Co-founder of DLMDD, Max De Lucia, talks about his company’s struggles to find a recording studio and the solution they found.

The closure of one of London’s largest and most iconic recording establishments – Angel Studios – at the end of last year was a huge blow for the music and creative industries across the UK and beyond.

Angel had been responsible for capturing some of the world’s most iconic music creations; welcoming everyone from 007 to Kylie, The Lion King to Robbie and Attenborough to Adele.

But most importantly, it was one of a small handful of studios still operating in London that was large enough to handle complex productions and orchestral recordings.

Its closure leaves Abbey Road and Air Studios as two of the only remaining commercial facilities in London that are suitable for larger ensembles and ambitious line-ups.

Consequently, the effects of increased demand for Abbey and Air are being felt across the music and creative industries, with booking times scarce and often hard to come by at short notice.

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This somewhat ironically comes at a moment where commercial investment in music is at an all-time high.

According to IFPF’s Global Music Report 2019, revenues from recorded music totalled $19.1bn in 2018, a 9.7% increase on 2017 and a faster rate of growth than the previous year.

Within the UK, the Sync market alone (which includes revenue from the use of music in advertising, film, games and TV), is estimated to be worth over £80m.

And with London a world-renowned centre for orchestral talent, there’s an economic and artistic imperative for finding a solution to the shortage of recording facilities across the Capital.

But what if you could bring the recording studio to the orchestra rather than relying on finding an available studio at short notice?

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Whilst producing the score for our latest commercial with Amazon, we were faced with this very challenge.

With all of London’s studios full to the brim, we thought “there must be another way…”

Enter Spiritland One.

A recording studio on wheels

An 11 metre Mercedes hunk of musical joy and production wizardry that can be transported to any location across the UK and around the world.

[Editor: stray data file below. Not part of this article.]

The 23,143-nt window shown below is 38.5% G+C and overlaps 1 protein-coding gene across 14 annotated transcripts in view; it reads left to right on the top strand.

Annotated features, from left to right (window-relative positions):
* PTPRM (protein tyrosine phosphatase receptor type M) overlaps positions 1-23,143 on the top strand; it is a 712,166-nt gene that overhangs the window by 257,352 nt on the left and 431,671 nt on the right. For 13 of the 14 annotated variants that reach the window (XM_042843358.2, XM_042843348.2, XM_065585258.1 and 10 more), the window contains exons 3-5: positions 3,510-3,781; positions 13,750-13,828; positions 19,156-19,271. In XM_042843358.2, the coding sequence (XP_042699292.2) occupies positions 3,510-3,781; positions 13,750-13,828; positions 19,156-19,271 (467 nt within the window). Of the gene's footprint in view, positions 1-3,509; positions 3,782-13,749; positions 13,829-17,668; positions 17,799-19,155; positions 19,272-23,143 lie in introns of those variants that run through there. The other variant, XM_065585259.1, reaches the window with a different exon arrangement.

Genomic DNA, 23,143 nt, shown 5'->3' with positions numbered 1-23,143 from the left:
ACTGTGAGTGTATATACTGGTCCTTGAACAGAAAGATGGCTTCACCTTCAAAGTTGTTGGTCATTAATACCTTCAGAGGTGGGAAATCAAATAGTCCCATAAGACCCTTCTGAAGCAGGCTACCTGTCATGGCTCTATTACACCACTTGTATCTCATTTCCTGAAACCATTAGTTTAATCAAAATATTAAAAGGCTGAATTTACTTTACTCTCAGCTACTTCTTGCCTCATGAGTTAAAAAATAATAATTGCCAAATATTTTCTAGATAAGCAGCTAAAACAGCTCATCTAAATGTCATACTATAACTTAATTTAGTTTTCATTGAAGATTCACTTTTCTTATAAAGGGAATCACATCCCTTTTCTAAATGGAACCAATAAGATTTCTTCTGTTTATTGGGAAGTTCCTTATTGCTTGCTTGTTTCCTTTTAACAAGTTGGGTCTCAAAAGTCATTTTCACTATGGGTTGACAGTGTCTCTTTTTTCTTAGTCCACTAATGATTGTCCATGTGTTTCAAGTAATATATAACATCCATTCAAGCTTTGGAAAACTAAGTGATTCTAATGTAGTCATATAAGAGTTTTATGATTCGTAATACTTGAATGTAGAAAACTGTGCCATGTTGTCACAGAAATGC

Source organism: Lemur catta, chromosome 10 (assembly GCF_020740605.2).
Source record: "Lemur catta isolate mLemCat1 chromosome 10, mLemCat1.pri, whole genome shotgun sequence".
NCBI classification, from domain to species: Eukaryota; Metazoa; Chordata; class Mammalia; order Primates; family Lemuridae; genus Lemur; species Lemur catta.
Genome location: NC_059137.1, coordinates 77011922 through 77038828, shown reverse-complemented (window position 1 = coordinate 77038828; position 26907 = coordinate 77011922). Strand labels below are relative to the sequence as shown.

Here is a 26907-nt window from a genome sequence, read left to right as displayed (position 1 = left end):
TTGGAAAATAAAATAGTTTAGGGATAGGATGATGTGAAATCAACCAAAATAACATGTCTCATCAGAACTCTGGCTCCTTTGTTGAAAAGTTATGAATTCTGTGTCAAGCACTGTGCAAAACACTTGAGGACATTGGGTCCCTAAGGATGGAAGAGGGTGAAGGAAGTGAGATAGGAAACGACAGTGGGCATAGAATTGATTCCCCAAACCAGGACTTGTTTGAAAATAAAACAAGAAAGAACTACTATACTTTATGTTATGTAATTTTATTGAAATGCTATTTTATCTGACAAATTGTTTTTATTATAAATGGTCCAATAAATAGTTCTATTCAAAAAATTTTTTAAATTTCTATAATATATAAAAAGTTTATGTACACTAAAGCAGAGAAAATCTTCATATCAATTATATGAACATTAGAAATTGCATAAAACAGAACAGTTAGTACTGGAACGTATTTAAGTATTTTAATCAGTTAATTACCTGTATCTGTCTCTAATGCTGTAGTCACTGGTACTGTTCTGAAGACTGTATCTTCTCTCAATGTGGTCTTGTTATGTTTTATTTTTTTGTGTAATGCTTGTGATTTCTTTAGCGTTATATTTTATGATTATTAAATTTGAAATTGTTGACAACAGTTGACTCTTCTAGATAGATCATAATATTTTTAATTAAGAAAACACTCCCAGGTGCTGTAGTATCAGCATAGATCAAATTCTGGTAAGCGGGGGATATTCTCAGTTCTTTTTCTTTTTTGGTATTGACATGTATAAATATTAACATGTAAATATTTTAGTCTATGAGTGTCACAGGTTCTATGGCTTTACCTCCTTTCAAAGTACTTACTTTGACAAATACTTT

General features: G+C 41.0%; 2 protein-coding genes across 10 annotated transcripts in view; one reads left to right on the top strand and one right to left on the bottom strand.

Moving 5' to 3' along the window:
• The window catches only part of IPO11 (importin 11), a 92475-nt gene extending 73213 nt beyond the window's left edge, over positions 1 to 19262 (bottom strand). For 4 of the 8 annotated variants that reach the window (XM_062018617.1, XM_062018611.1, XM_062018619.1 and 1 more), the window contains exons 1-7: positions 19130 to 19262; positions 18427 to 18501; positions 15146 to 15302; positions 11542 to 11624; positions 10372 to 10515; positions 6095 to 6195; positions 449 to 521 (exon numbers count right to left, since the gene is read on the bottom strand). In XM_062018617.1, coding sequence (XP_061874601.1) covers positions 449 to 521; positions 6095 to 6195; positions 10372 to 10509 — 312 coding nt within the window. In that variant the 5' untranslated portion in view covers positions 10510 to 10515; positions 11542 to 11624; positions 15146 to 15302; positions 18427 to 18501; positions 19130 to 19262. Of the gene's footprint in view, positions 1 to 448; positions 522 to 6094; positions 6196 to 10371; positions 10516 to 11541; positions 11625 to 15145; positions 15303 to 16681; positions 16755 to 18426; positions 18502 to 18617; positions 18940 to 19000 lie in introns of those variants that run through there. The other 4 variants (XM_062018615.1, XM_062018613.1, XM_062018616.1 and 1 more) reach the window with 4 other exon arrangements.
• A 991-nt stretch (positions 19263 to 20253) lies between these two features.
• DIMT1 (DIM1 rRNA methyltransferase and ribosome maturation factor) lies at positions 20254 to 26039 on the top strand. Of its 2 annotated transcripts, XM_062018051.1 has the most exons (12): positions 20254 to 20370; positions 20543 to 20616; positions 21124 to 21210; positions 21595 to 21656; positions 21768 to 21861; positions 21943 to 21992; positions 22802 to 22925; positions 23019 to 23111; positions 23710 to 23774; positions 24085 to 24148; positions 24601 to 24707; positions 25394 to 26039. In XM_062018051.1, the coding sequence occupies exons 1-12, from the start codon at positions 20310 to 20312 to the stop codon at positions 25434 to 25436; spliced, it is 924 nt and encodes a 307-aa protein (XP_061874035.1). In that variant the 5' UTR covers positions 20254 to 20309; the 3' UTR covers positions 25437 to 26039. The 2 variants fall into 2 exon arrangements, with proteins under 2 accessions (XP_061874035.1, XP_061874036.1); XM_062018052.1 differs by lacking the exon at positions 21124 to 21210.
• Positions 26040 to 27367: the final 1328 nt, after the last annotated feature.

As you may have guessed from its name, it’s the brainchild of the famed Spiritland brand which has made waves with audiophiles and music-lovers alike via their world-class music venues in Kings Cross, Waterloo and Mayfair.

But a recording studio alone is not enough. We needed London’s best musicians, and so enlisted the services of the sensational English Session Orchestra whose Chief Whip Dom Kelly can magic an orchestra together quicker than a magician can pull a rabbit out of a hat.

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With musicians in-tow, the final piece of the jigsaw was to find a location and space that could handle the demands of a large-scale orchestra and its many complex moving parts. So, where better than the home of the London Symphony Orchestra at St Luke’s on Old Street.

This stunningly restored 18th-century Grade 1 listed Hawksmoor church has one of the world’s foremost orchestras through its doors day-in and day-out.

Thus, a project like this is simply another day at the office for their fantastic on-site team of production experts.

And so as with any session, the conductor placed his downbeat at precisely 11.00AM, the musicians created faultless beauty for two hours and the whole thing was over in a flash.

As the teams from DLMDD, Spiritland One, LSO St Lukes and The English Session Orchestra gathered to shake hands and thank each other for a job well done, it struck us – is this the solution to London’s recording studio shortage?